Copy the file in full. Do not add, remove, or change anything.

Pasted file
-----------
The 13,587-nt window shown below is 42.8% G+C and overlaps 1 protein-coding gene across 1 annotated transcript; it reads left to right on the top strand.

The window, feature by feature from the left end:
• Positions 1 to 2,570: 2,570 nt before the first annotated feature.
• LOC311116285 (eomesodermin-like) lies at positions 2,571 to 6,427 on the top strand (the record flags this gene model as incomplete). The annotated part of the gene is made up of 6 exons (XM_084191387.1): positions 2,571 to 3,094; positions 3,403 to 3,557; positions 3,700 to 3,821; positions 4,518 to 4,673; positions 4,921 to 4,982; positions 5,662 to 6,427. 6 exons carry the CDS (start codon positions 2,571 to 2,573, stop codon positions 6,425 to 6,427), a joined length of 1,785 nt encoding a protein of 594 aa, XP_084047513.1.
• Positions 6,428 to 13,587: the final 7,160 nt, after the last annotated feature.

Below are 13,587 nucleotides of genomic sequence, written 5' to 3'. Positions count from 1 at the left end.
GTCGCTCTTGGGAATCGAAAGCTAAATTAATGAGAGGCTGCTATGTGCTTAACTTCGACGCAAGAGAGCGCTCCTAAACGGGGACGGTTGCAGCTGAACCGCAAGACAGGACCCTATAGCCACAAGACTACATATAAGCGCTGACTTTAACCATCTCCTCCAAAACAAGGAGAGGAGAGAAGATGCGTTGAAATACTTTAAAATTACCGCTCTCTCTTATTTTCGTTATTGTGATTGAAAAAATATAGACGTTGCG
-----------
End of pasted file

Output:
The 13,587-nt window shown below is 42.8% G+C and overlaps 1 protein-coding gene across 1 annotated transcript; it reads left to right on the top strand.

The window, feature by feature from the left end:
• Positions 1 to 2,570: 2,570 nt before the first annotated feature.
• LOC311116285 (eomesodermin-like) lies at positions 2,571 to 6,427 on the top strand (the record flags this gene model as incomplete). The annotated part of the gene is made up of 6 exons (XM_084191387.1): positions 2,571 to 3,094; positions 3,403 to 3,557; positions 3,700 to 3,821; positions 4,518 to 4,673; positions 4,921 to 4,982; positions 5,662 to 6,427. 6 exons carry the CDS (start codon positions 2,571 to 2,573, stop codon positions 6,425 to 6,427), a joined length of 1,785 nt encoding a protein of 594 aa, XP_084047513.1.
• Positions 6,428 to 13,587: the final 7,160 nt, after the last annotated feature.

Below are 13,587 nucleotides of genomic sequence, written 5' to 3'. Positions count from 1 at the left end.
GTCGCTCTTGGGAATCGAAAGCTAAATTAATGAGAGGCTGCTATGTGCTTAACTTCGACGCAAGAGAGCGCTCCTAAACGGGGACGGTTGCAGCTGAACCGCAAGACAGGACCCTATAGCCACAAGACTACATATAAGCGCTGACTTTAACCATCTCCTCCAAAACAAGGAGAGGAGAGAAGATGCGTTGAAATACTTTAAAATTACCGCTCTCTCTTATTTTCGTTATTGTGATTGAAAAAATATAGACGTTGCG